“Humans and cars are the worst part of the ecosystem.” Merida sniffed. “It’s why I prefer bikes.”
“But you drove your car.”
“Only because I have to go grocery shopping after work, or I won’t be able to eat.” She sniffed again. “I lit a candle for the hunny bunny’s soul.”
Isley squeezed her again before stepping back. “That’s the best you can do. How about we make some tea and get to work around here? We just scored another huge rental for the resort this weekend.”
Merida raised her eyebrows. “Wow, really? That’s awesome.” She sniffed and wiped her face. “I’d love some tea and I can check all the bikes. How many and when?”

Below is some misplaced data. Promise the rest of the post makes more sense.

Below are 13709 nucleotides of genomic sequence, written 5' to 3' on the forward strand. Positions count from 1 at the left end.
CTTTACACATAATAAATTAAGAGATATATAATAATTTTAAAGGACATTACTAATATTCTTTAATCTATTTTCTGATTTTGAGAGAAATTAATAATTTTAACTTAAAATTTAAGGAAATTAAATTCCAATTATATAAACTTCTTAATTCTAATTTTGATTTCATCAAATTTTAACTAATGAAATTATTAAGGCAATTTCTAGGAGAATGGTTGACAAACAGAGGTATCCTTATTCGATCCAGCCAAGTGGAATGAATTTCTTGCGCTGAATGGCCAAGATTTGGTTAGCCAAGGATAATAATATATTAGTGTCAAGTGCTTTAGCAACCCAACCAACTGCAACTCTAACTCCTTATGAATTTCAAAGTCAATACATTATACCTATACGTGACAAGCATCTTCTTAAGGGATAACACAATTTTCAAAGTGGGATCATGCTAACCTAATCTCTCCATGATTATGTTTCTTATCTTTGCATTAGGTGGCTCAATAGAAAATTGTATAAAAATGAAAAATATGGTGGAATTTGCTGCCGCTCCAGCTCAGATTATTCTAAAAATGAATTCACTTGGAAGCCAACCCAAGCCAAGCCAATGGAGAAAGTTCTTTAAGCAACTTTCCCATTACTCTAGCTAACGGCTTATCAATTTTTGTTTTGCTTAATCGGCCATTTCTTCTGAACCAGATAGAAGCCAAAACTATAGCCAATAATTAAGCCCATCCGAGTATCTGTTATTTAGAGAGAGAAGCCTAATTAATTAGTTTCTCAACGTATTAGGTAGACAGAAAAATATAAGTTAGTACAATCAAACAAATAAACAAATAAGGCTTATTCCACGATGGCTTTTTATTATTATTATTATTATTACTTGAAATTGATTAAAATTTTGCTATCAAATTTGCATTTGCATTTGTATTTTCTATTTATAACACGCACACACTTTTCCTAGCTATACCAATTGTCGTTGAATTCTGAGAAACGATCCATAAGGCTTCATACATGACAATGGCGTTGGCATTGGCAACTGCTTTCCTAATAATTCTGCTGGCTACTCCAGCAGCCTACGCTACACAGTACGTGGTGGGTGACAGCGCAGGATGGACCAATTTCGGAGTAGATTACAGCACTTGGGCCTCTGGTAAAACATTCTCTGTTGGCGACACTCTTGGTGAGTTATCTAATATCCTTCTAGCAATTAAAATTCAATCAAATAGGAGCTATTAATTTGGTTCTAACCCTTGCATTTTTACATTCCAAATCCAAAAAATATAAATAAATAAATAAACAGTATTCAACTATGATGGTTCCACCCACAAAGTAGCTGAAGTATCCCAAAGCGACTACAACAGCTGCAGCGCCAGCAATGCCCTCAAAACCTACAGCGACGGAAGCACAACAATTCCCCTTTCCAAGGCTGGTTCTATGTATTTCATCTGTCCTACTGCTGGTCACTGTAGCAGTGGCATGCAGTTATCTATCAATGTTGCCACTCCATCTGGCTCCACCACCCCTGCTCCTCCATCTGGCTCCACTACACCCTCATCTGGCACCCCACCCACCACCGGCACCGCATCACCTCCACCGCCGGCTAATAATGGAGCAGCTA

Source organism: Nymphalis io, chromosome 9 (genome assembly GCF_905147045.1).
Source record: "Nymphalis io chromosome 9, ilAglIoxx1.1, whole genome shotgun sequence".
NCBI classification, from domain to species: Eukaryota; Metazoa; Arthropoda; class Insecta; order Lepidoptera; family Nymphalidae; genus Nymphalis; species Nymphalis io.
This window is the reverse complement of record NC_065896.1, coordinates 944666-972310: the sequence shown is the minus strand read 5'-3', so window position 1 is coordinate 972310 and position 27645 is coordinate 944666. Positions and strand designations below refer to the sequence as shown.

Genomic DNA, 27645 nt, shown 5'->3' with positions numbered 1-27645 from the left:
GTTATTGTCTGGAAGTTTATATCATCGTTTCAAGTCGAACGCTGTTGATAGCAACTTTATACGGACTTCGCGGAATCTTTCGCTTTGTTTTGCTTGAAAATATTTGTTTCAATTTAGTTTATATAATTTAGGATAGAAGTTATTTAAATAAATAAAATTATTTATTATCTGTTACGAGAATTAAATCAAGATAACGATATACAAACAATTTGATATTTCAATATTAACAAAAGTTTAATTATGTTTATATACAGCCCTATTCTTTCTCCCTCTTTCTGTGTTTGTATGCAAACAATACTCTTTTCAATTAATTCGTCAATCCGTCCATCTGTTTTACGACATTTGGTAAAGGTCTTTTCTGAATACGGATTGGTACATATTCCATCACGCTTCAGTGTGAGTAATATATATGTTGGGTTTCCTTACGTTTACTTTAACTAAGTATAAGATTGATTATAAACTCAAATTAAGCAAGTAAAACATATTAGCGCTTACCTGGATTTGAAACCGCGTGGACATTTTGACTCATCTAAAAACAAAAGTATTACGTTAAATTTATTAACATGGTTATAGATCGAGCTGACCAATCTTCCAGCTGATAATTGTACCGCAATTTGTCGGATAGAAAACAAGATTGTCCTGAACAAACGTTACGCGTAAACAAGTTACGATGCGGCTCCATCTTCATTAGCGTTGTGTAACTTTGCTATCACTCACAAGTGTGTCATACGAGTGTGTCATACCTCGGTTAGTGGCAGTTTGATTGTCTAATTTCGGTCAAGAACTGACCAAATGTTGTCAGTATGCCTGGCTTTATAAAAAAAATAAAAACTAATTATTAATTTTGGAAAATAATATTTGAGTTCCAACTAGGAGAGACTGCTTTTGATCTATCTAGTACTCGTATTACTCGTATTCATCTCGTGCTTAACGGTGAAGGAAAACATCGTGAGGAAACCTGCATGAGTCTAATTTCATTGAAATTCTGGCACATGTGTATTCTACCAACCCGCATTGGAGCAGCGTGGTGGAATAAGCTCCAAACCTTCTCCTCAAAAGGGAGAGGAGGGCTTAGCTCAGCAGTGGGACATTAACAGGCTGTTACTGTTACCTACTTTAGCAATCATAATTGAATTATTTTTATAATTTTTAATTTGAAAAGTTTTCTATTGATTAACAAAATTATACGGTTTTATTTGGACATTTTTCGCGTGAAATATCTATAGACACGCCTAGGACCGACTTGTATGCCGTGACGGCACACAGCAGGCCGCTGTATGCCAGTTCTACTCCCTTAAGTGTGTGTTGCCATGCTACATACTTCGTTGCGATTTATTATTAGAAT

Isley grinned as they headed back to the front. “Twelve bikes for a wedding party this week. And they want them to all match so the pictures look uniform.”
“Oh my glory, are you serious?” Merida gaped. “They all have to be the same? Did the bride or wedding planner ask for a specific color?”
Isley snorted. “I think they mentioned something, but I told the folks at the M&M Outfitters they’ll get what we have the most of.”
“Are they holding the pre-wedding festivities at the Outfitters or at Pines Peak Ski Resort?” Merida asked as she settled at the counter and brought up their inventory of rental equipment on the computer.
“The resort.” Isley settled behind her. “But we’ll deliver the bikes to Marmot and Moose Outfitters—they’ll get them to the resort. So which color do we have the most of?”
“Uhm…well…” She wrinkled her nose and grimaced. “They aren’t a typical paint job. The color we have most is…tie-dye rainbow, the brightest.”